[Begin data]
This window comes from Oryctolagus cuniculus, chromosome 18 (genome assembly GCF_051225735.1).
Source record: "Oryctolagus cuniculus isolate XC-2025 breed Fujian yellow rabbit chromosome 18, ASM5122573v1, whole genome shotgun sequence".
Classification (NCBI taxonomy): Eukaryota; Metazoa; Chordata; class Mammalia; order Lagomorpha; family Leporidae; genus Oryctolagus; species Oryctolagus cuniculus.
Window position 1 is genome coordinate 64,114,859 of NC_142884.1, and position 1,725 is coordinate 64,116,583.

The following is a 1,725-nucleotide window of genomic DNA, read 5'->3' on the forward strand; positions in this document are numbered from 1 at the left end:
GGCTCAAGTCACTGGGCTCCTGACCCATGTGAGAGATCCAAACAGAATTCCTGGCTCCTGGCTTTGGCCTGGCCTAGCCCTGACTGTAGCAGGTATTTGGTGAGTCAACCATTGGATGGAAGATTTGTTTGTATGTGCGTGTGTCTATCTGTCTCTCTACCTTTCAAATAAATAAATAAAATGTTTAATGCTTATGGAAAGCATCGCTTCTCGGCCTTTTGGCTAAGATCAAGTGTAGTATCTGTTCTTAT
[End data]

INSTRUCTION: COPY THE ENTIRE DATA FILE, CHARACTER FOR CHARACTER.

This window comes from Oryctolagus cuniculus, chromosome 18 (genome assembly GCF_051225735.1).
Source record: "Oryctolagus cuniculus isolate XC-2025 breed Fujian yellow rabbit chromosome 18, ASM5122573v1, whole genome shotgun sequence".
Classification (NCBI taxonomy): Eukaryota; Metazoa; Chordata; class Mammalia; order Lagomorpha; family Leporidae; genus Oryctolagus; species Oryctolagus cuniculus.
Window position 1 is genome coordinate 64,114,859 of NC_142884.1, and position 1,725 is coordinate 64,116,583.

The following is a 1,725-nucleotide window of genomic DNA, read 5'->3' on the forward strand; positions in this document are numbered from 1 at the left end:
GGCTCAAGTCACTGGGCTCCTGACCCATGTGAGAGATCCAAACAGAATTCCTGGCTCCTGGCTTTGGCCTGGCCTAGCCCTGACTGTAGCAGGTATTTGGTGAGTCAACCATTGGATGGAAGATTTGTTTGTATGTGCGTGTGTCTATCTGTCTCTCTACCTTTCAAATAAATAAATAAAATGTTTAATGCTTATGGAAAGCATCGCTTCTCGGCCTTTTGGCTAAGATCAAGTGTAGTATCTGTTCTTAT